265: Erik Walenza-Slabe

265: Erik Walenza-Slabe

 

Podcast highlights:

  • [12:12] There is clearly something special happening in Shanghai. What has been your personal experience with this? -- Like New York City or Silicon Valley, people from all over China are coming to Shanghai with the mentality of wanting to create something. There's a very welcoming environment where people are trying to figure out how to work together to make things.
  • [36:00] Let's look at what's going on in the IoT space. What is coming out that excites you? -- In the industrial space in China there are a few big players who may not be globally competitive but who are competitive in China. What's going to take people by surprise are the companies coming up now. We don't know who will make it big, but this is where things will happen.
  • [43:00] Do you get time to go out and walk the floor in Chinese factories? Do you get to see what's going on? -- Running a company means you don't have as much time to do this is you might like. What we see is that the potential for IoT has great potential in discrete manufacturing. This market is very interesting to us. Those medium-tier companies who don't have the resources necessary to retool as often as necessary but whose business model depends on them being nimble in their manufacturing.

Podcast notes:

  • [00:05] Welcome Erik Walenza to Asia Tech Podcast Stories
  • [00:37] What attracted you to Shanghai? -- Came in 2010 to do an MBA in partnership with Fudan University. Shanghai is an incredible city. Something like 60% of foreign multinationals have their China headquarters in Shanghai. So this was something of convenience.
  • [02:40] What was China like when you first same in 2005? -- Went first to Nanjing, a city of something like 6 million people. It's a good-sized city, but it's no Shanghai. Even then though it was obvious construction was everywhere and that China was growing.
  • [04:40] How did you transition from teaching into the technology sector? -- The people in China made a very good impression. Between 2008-2010 there was really a conversation as to whether China could make the transition from "factory to the world" to a more high-end economy. It seemed clear that China was going to follow broadly the same model as America. So the question was to figure out where to fit in.
  • [07:59] How did people in the US react when you told them you were going back to China? -- It was clear how fast things were moving. Each time things were new. If you travel to places in America, even after being away for a long time you find just not much has changed. This isn't the feeling in China.
  • [12:12] There is clearly something special happening in Shanghai. What has been your personal experience with this? -- Like New York City or Silicon Valley, people from all over China are coming to Shanghai with the mentality of wanting to create something. There's a very welcoming environment where people are trying to figure out how to work together to make things.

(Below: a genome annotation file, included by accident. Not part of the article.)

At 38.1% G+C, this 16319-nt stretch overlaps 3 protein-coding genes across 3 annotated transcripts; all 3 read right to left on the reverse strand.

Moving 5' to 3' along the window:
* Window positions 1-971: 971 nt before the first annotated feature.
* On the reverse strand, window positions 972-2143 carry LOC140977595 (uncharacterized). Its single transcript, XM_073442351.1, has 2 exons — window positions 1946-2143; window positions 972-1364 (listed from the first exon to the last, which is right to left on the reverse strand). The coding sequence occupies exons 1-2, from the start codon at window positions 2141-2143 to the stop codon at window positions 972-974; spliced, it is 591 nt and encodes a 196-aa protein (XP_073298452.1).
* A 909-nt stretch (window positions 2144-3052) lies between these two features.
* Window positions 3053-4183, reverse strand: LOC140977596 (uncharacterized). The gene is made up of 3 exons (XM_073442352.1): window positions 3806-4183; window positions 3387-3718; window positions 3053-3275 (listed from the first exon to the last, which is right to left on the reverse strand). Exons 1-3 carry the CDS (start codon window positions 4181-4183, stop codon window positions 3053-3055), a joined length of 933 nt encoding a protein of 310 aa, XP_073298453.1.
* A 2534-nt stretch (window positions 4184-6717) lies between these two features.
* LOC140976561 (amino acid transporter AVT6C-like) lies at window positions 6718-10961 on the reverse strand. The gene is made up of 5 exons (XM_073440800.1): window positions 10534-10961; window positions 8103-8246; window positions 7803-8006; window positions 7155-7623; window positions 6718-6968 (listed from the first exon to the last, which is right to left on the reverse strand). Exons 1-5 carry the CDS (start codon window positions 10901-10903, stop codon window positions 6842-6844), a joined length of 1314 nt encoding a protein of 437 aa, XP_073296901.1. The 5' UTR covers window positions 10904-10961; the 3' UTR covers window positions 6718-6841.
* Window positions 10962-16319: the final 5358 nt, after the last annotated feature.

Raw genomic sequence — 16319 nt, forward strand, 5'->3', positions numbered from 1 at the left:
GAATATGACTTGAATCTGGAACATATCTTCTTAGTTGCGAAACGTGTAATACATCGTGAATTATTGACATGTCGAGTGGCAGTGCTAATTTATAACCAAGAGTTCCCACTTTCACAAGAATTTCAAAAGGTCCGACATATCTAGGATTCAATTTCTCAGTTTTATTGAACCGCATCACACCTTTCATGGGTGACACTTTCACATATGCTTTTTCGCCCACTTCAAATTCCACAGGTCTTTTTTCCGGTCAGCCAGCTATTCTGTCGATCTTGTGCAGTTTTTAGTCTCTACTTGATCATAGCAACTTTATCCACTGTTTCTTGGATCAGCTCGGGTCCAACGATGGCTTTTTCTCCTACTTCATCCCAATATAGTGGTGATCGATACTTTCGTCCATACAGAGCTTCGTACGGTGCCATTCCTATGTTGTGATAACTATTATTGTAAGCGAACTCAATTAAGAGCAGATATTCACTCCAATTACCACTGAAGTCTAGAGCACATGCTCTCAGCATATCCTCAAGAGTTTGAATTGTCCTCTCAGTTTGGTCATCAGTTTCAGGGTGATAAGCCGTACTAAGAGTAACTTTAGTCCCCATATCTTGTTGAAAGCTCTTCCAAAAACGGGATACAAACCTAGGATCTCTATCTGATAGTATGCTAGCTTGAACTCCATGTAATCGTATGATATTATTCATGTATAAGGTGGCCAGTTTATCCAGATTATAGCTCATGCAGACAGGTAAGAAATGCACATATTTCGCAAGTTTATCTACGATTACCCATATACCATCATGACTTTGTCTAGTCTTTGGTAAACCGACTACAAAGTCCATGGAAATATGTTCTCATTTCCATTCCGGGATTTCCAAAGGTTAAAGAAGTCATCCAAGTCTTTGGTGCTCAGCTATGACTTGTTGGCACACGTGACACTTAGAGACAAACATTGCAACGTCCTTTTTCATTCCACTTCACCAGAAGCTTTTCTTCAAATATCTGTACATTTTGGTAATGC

• [15:30] How big is Startup Grind now? -- Hard to say because there is no firm membership. People come when they want and participate when they want. There is a core team of nine members and between 120 to 150 people coming to every event. In a looser sense there are probably 5000 to 10,000 people over the years with whom we've engaged.
  • [17:15] Who are the sorts of people who turn up at your events? Do you get the Chinese engineers to turn out? -- It's a challenge. English is often a barrier for Chinese engineers and plus they may not see the necessity of turning out to a networking event.
  • [19:25] What is the vibe like at your events? -- Shanghai just completely clicks with the vibe of Startup Grind. It's very open and engaging. The basic thing is to just come in, get a glass of beer or wine, and start talking to someone. It's works really smoothly. But now, Startup Grind is expanding into second-tier Chinese cities. Events in those places feel more formalized. It's different than how things work in Shanghai.
  • [27:35] Let's talk about IoT ONE. This is so to speak your day job. What's it about? -- We look at the entire stack and we look at it from an industrial standpoint. Basically anything that is not consumer or smart home-focused. We are focused on looking at this space and finding out who are the players. Who is bringing technology to this space? What is actually getting done? We sit on both sides of the supply and demand gap.
  • [31:45] Is IoT ONE a business? Is it a marketplace? What is it? -- You can think of it like a LinkedIn. People can create profiles for their companies. Another thing we do is work as something like a consultant; helping people find answers to challenges.
  • [36:00] Let's look at what's going on in the IoT space. What is coming out that excites you? -- In the industrial space in China there are a few big players who may not be globally competitive but who are competitive in China. What's going to take people by surprise are the companies coming up now. We don't know who will make it big, but this is where things will happen.
  • [43:00] Do you get time to go out and walk the floor in Chinese factories? Do you get to see what's going on? -- Running a company means you don't have as much time to do this is you might like. What we see is that the potential for IoT has great potential in discrete manufacturing. This market is very interesting to us. Those medium-tier companies who don't have the resources necessary to retool as often as necessary but whose business model depends on them being nimble in their manufacturing.